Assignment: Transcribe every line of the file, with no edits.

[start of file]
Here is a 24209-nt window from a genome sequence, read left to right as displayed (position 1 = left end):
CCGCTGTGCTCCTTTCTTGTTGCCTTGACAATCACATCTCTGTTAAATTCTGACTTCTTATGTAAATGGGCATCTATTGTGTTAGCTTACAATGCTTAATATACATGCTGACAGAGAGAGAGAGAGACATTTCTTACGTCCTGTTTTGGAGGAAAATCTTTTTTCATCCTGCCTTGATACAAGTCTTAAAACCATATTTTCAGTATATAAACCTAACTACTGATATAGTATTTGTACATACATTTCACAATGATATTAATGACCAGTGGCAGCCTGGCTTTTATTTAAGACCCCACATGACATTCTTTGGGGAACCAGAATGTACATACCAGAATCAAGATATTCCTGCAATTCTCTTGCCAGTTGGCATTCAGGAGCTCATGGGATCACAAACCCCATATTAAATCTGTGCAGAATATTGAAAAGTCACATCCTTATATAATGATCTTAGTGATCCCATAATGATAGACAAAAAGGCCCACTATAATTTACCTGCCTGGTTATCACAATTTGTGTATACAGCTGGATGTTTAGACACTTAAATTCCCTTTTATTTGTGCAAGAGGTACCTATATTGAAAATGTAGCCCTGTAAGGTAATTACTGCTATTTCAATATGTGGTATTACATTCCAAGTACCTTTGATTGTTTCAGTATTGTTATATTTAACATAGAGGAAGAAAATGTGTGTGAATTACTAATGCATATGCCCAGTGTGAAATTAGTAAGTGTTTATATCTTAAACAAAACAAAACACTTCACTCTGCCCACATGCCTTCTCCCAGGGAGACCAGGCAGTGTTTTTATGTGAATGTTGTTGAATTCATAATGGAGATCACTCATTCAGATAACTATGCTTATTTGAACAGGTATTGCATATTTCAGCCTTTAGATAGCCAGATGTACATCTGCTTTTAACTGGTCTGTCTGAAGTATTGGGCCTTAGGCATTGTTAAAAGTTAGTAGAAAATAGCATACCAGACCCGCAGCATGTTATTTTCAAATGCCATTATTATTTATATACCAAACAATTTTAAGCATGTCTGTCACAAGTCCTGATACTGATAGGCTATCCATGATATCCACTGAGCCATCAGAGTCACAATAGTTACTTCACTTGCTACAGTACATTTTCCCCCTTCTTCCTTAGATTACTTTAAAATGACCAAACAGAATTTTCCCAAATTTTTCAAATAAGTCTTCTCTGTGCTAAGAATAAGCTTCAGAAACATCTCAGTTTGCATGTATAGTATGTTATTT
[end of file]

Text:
Here is a 24209-nt window from a genome sequence, read left to right as displayed (position 1 = left end):
CCGCTGTGCTCCTTTCTTGTTGCCTTGACAATCACATCTCTGTTAAATTCTGACTTCTTATGTAAATGGGCATCTATTGTGTTAGCTTACAATGCTTAATATACATGCTGACAGAGAGAGAGAGAGACATTTCTTACGTCCTGTTTTGGAGGAAAATCTTTTTTCATCCTGCCTTGATACAAGTCTTAAAACCATATTTTCAGTATATAAACCTAACTACTGATATAGTATTTGTACATACATTTCACAATGATATTAATGACCAGTGGCAGCCTGGCTTTTATTTAAGACCCCACATGACATTCTTTGGGGAACCAGAATGTACATACCAGAATCAAGATATTCCTGCAATTCTCTTGCCAGTTGGCATTCAGGAGCTCATGGGATCACAAACCCCATATTAAATCTGTGCAGAATATTGAAAAGTCACATCCTTATATAATGATCTTAGTGATCCCATAATGATAGACAAAAAGGCCCACTATAATTTACCTGCCTGGTTATCACAATTTGTGTATACAGCTGGATGTTTAGACACTTAAATTCCCTTTTATTTGTGCAAGAGGTACCTATATTGAAAATGTAGCCCTGTAAGGTAATTACTGCTATTTCAATATGTGGTATTACATTCCAAGTACCTTTGATTGTTTCAGTATTGTTATATTTAACATAGAGGAAGAAAATGTGTGTGAATTACTAATGCATATGCCCAGTGTGAAATTAGTAAGTGTTTATATCTTAAACAAAACAAAACACTTCACTCTGCCCACATGCCTTCTCCCAGGGAGACCAGGCAGTGTTTTTATGTGAATGTTGTTGAATTCATAATGGAGATCACTCATTCAGATAACTATGCTTATTTGAACAGGTATTGCATATTTCAGCCTTTAGATAGCCAGATGTACATCTGCTTTTAACTGGTCTGTCTGAAGTATTGGGCCTTAGGCATTGTTAAAAGTTAGTAGAAAATAGCATACCAGACCCGCAGCATGTTATTTTCAAATGCCATTATTATTTATATACCAAACAATTTTAAGCATGTCTGTCACAAGTCCTGATACTGATAGGCTATCCATGATATCCACTGAGCCATCAGAGTCACAATAGTTACTTCACTTGCTACAGTACATTTTCCCCCTTCTTCCTTAGATTACTTTAAAATGACCAAACAGAATTTTCCCAAATTTTTCAAATAAGTCTTCTCTGTGCTAAGAATAAGCTTCAGAAACATCTCAGTTTGCATGTATAGTATGTTATTT